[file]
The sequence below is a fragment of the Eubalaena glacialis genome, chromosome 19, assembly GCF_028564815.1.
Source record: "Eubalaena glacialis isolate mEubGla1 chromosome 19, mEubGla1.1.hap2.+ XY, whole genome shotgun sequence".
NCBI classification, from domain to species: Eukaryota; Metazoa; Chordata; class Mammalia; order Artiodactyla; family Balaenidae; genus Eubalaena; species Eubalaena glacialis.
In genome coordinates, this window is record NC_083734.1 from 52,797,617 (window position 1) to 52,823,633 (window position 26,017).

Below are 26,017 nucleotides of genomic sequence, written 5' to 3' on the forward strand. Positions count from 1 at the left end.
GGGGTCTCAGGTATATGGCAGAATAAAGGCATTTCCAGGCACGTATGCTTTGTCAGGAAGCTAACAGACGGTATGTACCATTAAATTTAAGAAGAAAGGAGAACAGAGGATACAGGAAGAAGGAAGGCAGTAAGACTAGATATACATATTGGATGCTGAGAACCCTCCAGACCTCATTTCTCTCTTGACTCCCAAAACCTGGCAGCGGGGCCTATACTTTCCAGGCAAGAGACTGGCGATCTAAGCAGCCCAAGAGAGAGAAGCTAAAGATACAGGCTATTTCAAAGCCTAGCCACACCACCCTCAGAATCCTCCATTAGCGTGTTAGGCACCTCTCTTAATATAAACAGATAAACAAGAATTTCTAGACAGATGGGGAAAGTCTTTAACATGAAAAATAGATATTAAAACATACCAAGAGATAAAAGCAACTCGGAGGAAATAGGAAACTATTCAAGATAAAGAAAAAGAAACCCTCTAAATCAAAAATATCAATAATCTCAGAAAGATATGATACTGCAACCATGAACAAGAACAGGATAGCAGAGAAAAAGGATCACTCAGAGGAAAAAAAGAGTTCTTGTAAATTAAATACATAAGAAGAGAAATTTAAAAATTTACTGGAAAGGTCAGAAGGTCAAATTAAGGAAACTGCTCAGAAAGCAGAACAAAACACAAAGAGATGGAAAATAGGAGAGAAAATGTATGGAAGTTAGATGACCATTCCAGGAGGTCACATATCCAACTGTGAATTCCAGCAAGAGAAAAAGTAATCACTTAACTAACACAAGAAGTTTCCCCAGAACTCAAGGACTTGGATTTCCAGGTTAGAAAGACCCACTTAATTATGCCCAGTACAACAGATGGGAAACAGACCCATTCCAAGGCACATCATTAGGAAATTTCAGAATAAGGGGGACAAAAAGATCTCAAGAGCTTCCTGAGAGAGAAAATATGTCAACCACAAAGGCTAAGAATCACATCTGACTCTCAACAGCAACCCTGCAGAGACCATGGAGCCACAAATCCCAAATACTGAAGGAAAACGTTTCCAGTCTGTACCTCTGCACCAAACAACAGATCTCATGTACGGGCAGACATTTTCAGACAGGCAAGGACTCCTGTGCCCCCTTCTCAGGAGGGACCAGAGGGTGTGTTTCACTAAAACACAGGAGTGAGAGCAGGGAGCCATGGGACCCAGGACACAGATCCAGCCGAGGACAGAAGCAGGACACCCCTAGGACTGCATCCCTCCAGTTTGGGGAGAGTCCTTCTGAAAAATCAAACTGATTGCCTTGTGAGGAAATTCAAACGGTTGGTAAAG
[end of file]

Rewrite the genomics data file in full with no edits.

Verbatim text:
The sequence below is a fragment of the Eubalaena glacialis genome, chromosome 19, assembly GCF_028564815.1.
Source record: "Eubalaena glacialis isolate mEubGla1 chromosome 19, mEubGla1.1.hap2.+ XY, whole genome shotgun sequence".
NCBI classification, from domain to species: Eukaryota; Metazoa; Chordata; class Mammalia; order Artiodactyla; family Balaenidae; genus Eubalaena; species Eubalaena glacialis.
In genome coordinates, this window is record NC_083734.1 from 52,797,617 (window position 1) to 52,823,633 (window position 26,017).

Below are 26,017 nucleotides of genomic sequence, written 5' to 3' on the forward strand. Positions count from 1 at the left end.
GGGGTCTCAGGTATATGGCAGAATAAAGGCATTTCCAGGCACGTATGCTTTGTCAGGAAGCTAACAGACGGTATGTACCATTAAATTTAAGAAGAAAGGAGAACAGAGGATACAGGAAGAAGGAAGGCAGTAAGACTAGATATACATATTGGATGCTGAGAACCCTCCAGACCTCATTTCTCTCTTGACTCCCAAAACCTGGCAGCGGGGCCTATACTTTCCAGGCAAGAGACTGGCGATCTAAGCAGCCCAAGAGAGAGAAGCTAAAGATACAGGCTATTTCAAAGCCTAGCCACACCACCCTCAGAATCCTCCATTAGCGTGTTAGGCACCTCTCTTAATATAAACAGATAAACAAGAATTTCTAGACAGATGGGGAAAGTCTTTAACATGAAAAATAGATATTAAAACATACCAAGAGATAAAAGCAACTCGGAGGAAATAGGAAACTATTCAAGATAAAGAAAAAGAAACCCTCTAAATCAAAAATATCAATAATCTCAGAAAGATATGATACTGCAACCATGAACAAGAACAGGATAGCAGAGAAAAAGGATCACTCAGAGGAAAAAAAGAGTTCTTGTAAATTAAATACATAAGAAGAGAAATTTAAAAATTTACTGGAAAGGTCAGAAGGTCAAATTAAGGAAACTGCTCAGAAAGCAGAACAAAACACAAAGAGATGGAAAATAGGAGAGAAAATGTATGGAAGTTAGATGACCATTCCAGGAGGTCACATATCCAACTGTGAATTCCAGCAAGAGAAAAAGTAATCACTTAACTAACACAAGAAGTTTCCCCAGAACTCAAGGACTTGGATTTCCAGGTTAGAAAGACCCACTTAATTATGCCCAGTACAACAGATGGGAAACAGACCCATTCCAAGGCACATCATTAGGAAATTTCAGAATAAGGGGGACAAAAAGATCTCAAGAGCTTCCTGAGAGAGAAAATATGTCAACCACAAAGGCTAAGAATCACATCTGACTCTCAACAGCAACCCTGCAGAGACCATGGAGCCACAAATCCCAAATACTGAAGGAAAACGTTTCCAGTCTGTACCTCTGCACCAAACAACAGATCTCATGTACGGGCAGACATTTTCAGACAGGCAAGGACTCCTGTGCCCCCTTCTCAGGAGGGACCAGAGGGTGTGTTTCACTAAAACACAGGAGTGAGAGCAGGGAGCCATGGGACCCAGGACACAGATCCAGCCGAGGACAGAAGCAGGACACCCCTAGGACTGCATCCCTCCAGTTTGGGGAGAGTCCTTCTGAAAAATCAAACTGATTGCCTTGTGAGGAAATTCAAACGGTTGGTAAAG